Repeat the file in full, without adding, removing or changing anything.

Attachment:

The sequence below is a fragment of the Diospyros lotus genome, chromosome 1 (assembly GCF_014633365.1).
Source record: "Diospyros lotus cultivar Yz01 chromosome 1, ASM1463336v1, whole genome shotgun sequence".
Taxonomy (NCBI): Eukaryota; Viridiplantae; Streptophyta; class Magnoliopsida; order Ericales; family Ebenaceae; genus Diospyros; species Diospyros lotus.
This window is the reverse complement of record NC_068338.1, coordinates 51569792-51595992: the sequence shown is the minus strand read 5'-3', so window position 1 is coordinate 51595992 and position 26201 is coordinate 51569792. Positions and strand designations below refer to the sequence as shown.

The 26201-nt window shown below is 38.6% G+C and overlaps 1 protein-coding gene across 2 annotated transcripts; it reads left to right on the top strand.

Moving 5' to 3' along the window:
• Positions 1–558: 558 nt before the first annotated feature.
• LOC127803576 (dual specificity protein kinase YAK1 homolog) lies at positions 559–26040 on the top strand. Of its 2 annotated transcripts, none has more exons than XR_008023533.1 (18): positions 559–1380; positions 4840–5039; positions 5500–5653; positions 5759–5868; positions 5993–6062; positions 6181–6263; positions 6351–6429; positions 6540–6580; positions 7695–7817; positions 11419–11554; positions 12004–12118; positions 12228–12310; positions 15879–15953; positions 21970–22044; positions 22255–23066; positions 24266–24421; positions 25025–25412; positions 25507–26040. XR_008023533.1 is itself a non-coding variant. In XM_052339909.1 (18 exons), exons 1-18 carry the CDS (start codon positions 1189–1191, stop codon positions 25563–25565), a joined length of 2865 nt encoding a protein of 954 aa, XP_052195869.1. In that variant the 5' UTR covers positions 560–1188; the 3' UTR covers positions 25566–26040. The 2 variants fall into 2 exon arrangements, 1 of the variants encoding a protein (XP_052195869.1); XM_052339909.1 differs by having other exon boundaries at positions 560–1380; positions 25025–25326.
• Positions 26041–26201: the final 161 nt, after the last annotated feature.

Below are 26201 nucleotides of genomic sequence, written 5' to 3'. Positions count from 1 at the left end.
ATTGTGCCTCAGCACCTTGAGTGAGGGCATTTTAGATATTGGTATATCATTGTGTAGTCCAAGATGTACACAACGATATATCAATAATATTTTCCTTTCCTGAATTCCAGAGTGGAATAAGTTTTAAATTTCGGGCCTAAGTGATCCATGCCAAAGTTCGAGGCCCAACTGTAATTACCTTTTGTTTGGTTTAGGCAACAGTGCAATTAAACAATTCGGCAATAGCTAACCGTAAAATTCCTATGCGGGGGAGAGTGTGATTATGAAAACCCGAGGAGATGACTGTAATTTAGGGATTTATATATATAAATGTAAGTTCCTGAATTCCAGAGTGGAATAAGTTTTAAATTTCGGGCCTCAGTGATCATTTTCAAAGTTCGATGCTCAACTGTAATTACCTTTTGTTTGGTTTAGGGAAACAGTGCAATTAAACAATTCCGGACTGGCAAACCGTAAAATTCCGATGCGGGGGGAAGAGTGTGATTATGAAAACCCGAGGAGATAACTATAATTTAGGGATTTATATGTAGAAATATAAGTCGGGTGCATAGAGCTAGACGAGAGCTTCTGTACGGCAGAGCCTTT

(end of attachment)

The sequence below is a fragment of the Diospyros lotus genome, chromosome 1 (assembly GCF_014633365.1).
Source record: "Diospyros lotus cultivar Yz01 chromosome 1, ASM1463336v1, whole genome shotgun sequence".
Taxonomy (NCBI): Eukaryota; Viridiplantae; Streptophyta; class Magnoliopsida; order Ericales; family Ebenaceae; genus Diospyros; species Diospyros lotus.
This window is the reverse complement of record NC_068338.1, coordinates 51569792-51595992: the sequence shown is the minus strand read 5'-3', so window position 1 is coordinate 51595992 and position 26201 is coordinate 51569792. Positions and strand designations below refer to the sequence as shown.

The 26201-nt window shown below is 38.6% G+C and overlaps 1 protein-coding gene across 2 annotated transcripts; it reads left to right on the top strand.

Moving 5' to 3' along the window:
• Positions 1–558: 558 nt before the first annotated feature.
• LOC127803576 (dual specificity protein kinase YAK1 homolog) lies at positions 559–26040 on the top strand. Of its 2 annotated transcripts, none has more exons than XR_008023533.1 (18): positions 559–1380; positions 4840–5039; positions 5500–5653; positions 5759–5868; positions 5993–6062; positions 6181–6263; positions 6351–6429; positions 6540–6580; positions 7695–7817; positions 11419–11554; positions 12004–12118; positions 12228–12310; positions 15879–15953; positions 21970–22044; positions 22255–23066; positions 24266–24421; positions 25025–25412; positions 25507–26040. XR_008023533.1 is itself a non-coding variant. In XM_052339909.1 (18 exons), exons 1-18 carry the CDS (start codon positions 1189–1191, stop codon positions 25563–25565), a joined length of 2865 nt encoding a protein of 954 aa, XP_052195869.1. In that variant the 5' UTR covers positions 560–1188; the 3' UTR covers positions 25566–26040. The 2 variants fall into 2 exon arrangements, 1 of the variants encoding a protein (XP_052195869.1); XM_052339909.1 differs by having other exon boundaries at positions 560–1380; positions 25025–25326.
• Positions 26041–26201: the final 161 nt, after the last annotated feature.

Below are 26201 nucleotides of genomic sequence, written 5' to 3'. Positions count from 1 at the left end.
ATTGTGCCTCAGCACCTTGAGTGAGGGCATTTTAGATATTGGTATATCATTGTGTAGTCCAAGATGTACACAACGATATATCAATAATATTTTCCTTTCCTGAATTCCAGAGTGGAATAAGTTTTAAATTTCGGGCCTAAGTGATCCATGCCAAAGTTCGAGGCCCAACTGTAATTACCTTTTGTTTGGTTTAGGCAACAGTGCAATTAAACAATTCGGCAATAGCTAACCGTAAAATTCCTATGCGGGGGAGAGTGTGATTATGAAAACCCGAGGAGATGACTGTAATTTAGGGATTTATATATATAAATGTAAGTTCCTGAATTCCAGAGTGGAATAAGTTTTAAATTTCGGGCCTCAGTGATCATTTTCAAAGTTCGATGCTCAACTGTAATTACCTTTTGTTTGGTTTAGGGAAACAGTGCAATTAAACAATTCCGGACTGGCAAACCGTAAAATTCCGATGCGGGGGGAAGAGTGTGATTATGAAAACCCGAGGAGATAACTATAATTTAGGGATTTATATGTAGAAATATAAGTCGGGTGCATAGAGCTAGACGAGAGCTTCTGTACGGCAGAGCCTTT